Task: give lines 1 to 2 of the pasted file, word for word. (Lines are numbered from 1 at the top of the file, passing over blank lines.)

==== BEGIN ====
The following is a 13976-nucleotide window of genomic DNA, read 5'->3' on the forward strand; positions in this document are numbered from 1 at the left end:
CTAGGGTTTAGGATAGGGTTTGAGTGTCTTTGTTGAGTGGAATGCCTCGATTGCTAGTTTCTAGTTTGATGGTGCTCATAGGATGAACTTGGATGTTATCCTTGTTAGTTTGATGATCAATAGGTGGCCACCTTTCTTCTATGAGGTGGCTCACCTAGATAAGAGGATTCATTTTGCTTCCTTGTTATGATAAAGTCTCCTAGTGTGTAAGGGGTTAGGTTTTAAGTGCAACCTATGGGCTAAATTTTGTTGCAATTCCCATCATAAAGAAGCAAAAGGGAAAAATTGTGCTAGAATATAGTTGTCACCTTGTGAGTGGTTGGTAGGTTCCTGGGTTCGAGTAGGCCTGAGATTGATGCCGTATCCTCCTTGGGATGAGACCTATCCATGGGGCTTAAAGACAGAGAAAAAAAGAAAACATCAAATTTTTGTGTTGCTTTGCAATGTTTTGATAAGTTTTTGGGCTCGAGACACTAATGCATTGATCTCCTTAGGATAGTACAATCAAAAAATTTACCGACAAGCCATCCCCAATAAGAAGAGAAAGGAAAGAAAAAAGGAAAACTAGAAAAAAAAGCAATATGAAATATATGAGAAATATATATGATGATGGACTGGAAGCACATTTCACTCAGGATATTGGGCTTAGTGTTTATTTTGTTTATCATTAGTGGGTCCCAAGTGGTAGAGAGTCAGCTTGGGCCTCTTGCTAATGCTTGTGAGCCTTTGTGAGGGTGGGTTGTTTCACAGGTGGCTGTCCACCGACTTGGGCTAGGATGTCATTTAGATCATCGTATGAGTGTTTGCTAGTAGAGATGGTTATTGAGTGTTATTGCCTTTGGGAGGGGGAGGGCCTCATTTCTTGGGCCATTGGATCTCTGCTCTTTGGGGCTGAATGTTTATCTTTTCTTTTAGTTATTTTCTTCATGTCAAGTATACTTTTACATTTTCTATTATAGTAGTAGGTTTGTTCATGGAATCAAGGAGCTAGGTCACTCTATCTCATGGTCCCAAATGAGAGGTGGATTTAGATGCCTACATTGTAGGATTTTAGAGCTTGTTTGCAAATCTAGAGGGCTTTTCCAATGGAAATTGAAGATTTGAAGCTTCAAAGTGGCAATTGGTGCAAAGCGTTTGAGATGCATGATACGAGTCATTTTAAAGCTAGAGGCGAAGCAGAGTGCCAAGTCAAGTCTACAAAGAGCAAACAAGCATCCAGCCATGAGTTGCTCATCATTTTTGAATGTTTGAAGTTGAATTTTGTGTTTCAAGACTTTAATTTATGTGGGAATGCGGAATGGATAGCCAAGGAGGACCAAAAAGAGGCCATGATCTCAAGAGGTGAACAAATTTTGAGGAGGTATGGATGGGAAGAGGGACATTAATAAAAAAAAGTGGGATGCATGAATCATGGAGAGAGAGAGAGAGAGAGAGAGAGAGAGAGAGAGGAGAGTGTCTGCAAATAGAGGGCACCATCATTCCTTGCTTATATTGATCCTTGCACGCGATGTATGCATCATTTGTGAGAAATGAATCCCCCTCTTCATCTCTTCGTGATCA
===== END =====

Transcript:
The following is a 13976-nucleotide window of genomic DNA, read 5'->3' on the forward strand; positions in this document are numbered from 1 at the left end:
CTAGGGTTTAGGATAGGGTTTGAGTGTCTTTGTTGAGTGGAATGCCTCGATTGCTAGTTTCTAGTTTGATGGTGCTCATAGGATGAACTTGGATGTTATCCTTGTTAGTTTGATGATCAATAGGTGGCCACCTTTCTTCTATGAGGTGGCTCACCTAGATAAGAGGATTCATTTTGCTTCCTTGTTATGATAAAGTCTCCTAGTGTGTAAGGGGTTAGGTTTTAAGTGCAACCTATGGGCTAAATTTTGTTGCAATTCCCATCATAAAGAAGCAAAAGGGAAAAATTGTGCTAGAATATAGTTGTCACCTTGTGAGTGGTTGGTAGGTTCCTGGGTTCGAGTAGGCCTGAGATTGATGCCGTATCCTCCTTGGGATGAGACCTATCCATGGGGCTTAAAGACAGAGAAAAAAAGAAAACATCAAATTTTTGTGTTGCTTTGCAATGTTTTGATAAGTTTTTGGGCTCGAGACACTAATGCATTGATCTCCTTAGGATAGTACAATCAAAAAATTTACCGACAAGCCATCCCCAATAAGAAGAGAAAGGAAAGAAAAAAGGAAAACTAGAAAAAAAAGCAATATGAAATATATGAGAAATATATATGATGATGGACTGGAAGCACATTTCACTCAGGATATTGGGCTTAGTGTTTATTTTGTTTATCATTAGTGGGTCCCAAGTGGTAGAGAGTCAGCTTGGGCCTCTTGCTAATGCTTGTGAGCCTTTGTGAGGGTGGGTTGTTTCACAGGTGGCTGTCCACCGACTTGGGCTAGGATGTCATTTAGATCATCGTATGAGTGTTTGCTAGTAGAGATGGTTATTGAGTGTTATTGCCTTTGGGAGGGGGAGGGCCTCATTTCTTGGGCCATTGGATCTCTGCTCTTTGGGGCTGAATGTTTATCTTTTCTTTTAGTTATTTTCTTCATGTCAAGTATACTTTTACATTTTCTATTATAGTAGTAGGTTTGTTCATGGAATCAAGGAGCTAGGTCACTCTATCTCATGGTCCCAAATGAGAGGTGGATTTAGATGCCTACATTGTAGGATTTTAGAGCTTGTTTGCAAATCTAGAGGGCTTTTCCAATGGAAATTGAAGATTTGAAGCTTCAAAGTGGCAATTGGTGCAAAGCGTTTGAGATGCATGATACGAGTCATTTTAAAGCTAGAGGCGAAGCAGAGTGCCAAGTCAAGTCTACAAAGAGCAAACAAGCATCCAGCCATGAGTTGCTCATCATTTTTGAATGTTTGAAGTTGAATTTTGTGTTTCAAGACTTTAATTTATGTGGGAATGCGGAATGGATAGCCAAGGAGGACCAAAAAGAGGCCATGATCTCAAGAGGTGAACAAATTTTGAGGAGGTATGGATGGGAAGAGGGACATTAATAAAAAAAAGTGGGATGCATGAATCATGGAGAGAGAGAGAGAGAGAGAGAGAGAGAGAGAGAGGAGAGTGTCTGCAAATAGAGGGCACCATCATTCCTTGCTTATATTGATCCTTGCACGCGATGTATGCATCATTTGTGAGAAATGAATCCCCCTCTTCATCTCTTCGTGATCA